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Primary ciliary dyskinesia with normal ultrastructure: three-dimensional tomography detects absence of DNAH11

Shoemark, A; Burgoyne, T; Kwan, R; Dixon, M; Patel, MP; Rogers, AV; Onoufriadis, A; ... Hogg, C; + view all (2018) Primary ciliary dyskinesia with normal ultrastructure: three-dimensional tomography detects absence of DNAH11. European Respiratory Journal , 51 (2) , Article 1701809. 10.1183/13993003.01809-2017. Green open access

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Abstract

In primary ciliary dyskinesia (PCD), motile ciliary dysfunction arises from ciliary defects usually confirmed by transmission electron microscopy (TEM). In 30% of patients, such as those with DNAH11 mutations, apparently normal ultrastructure makes diagnosis difficult. Genetic analysis supports diagnosis, but may not identify definitive causal variants. Electron tomography, an extension of TEM, produces three-dimensional ultrastructural ciliary models with superior resolution to TEM. Our hypothesis is that tomography using existing patient samples will enable visualisation of DNAH11-associated ultrastructural defects. Dual axis tomograms from araldite-embedded nasal cilia were collected in 13 PCD patients with normal ultrastructure (DNAH11 n=7, HYDIN n=2, CCDC65 n=3 and DRC1 n=1) and six healthy controls, then analysed using IMOD and Chimera software. DNAH11 protein is localised to the proximal ciliary region. Within this region, electron tomography indicated a deficiency of >25% of proximal outer dynein arm volume in all patients with DNAH11 mutations (n=7) compared to other patients with PCD and normal ultrastructure (n=6) and healthy controls (n=6). DNAH11 mutations cause a shared abnormality in ciliary ultrastructure previously undetectable by TEM. Advantageously, electron tomography can be used on existing diagnostic samples and establishes a structural abnormality where ultrastructural studies were previously normal.

Type: Article
Title: Primary ciliary dyskinesia with normal ultrastructure: three-dimensional tomography detects absence of DNAH11
Open access status: An open access version is available from UCL Discovery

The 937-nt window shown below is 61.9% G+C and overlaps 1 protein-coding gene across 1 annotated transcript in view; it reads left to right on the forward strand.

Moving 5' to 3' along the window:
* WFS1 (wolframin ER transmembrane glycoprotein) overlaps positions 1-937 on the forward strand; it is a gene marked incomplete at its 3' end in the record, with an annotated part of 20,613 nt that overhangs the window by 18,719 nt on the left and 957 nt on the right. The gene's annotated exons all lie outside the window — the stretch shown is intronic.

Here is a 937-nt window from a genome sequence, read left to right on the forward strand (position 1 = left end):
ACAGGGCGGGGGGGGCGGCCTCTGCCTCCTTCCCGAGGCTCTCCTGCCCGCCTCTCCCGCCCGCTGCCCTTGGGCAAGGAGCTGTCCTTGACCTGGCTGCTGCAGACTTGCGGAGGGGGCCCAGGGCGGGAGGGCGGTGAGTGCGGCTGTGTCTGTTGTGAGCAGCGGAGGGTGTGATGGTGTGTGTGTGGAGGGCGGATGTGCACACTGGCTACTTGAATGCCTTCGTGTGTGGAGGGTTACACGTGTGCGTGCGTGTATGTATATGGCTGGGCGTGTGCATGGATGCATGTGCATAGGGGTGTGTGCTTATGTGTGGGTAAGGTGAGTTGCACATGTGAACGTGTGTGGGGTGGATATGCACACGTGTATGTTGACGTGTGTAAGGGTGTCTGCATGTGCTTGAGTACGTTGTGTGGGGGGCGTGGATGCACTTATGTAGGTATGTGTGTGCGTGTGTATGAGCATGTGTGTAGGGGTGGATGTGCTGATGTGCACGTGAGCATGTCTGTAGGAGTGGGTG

DOI: 10.1183/13993003.01809-2017
Publisher version: http://doi.org/10.1183/13993003.01809-2017
Language: English
Additional information: This version is the author accepted manuscript. For information on re-use, please refer to the publisher’s terms and conditions.
UCL classification: UCL
UCL > Provost and Vice Provost Offices
UCL > Provost and Vice Provost Offices > School of Life and Medical Sciences
UCL > Provost and Vice Provost Offices > School of Life and Medical Sciences > Faculty of Brain Sciences
UCL > Provost and Vice Provost Offices > School of Life and Medical Sciences > Faculty of Brain Sciences > Institute of Ophthalmology
UCL > Provost and Vice Provost Offices > School of Life and Medical Sciences > Faculty of Brain Sciences > UCL Institute of Prion Diseases
UCL > Provost and Vice Provost Offices > School of Life and Medical Sciences > Faculty of Brain Sciences > UCL Institute of Prion Diseases > MRC Prion Unit at UCL
UCL > Provost and Vice Provost Offices > School of Life and Medical Sciences > Faculty of Population Health Sciences
UCL > Provost and Vice Provost Offices > School of Life and Medical Sciences > Faculty of Population Health Sciences > UCL GOS Institute of Child Health
UCL > Provost and Vice Provost Offices > School of Life and Medical Sciences > Faculty of Population Health Sciences > UCL GOS Institute of Child Health > Genetics and Genomic Medicine Dept
UCL > Provost and Vice Provost Offices > School of Life and Medical Sciences > Faculty of Population Health Sciences > UCL GOS Institute of Child Health > Population, Policy and Practice Dept
URI: https://discovery.ucl.ac.uk/id/eprint/10049601
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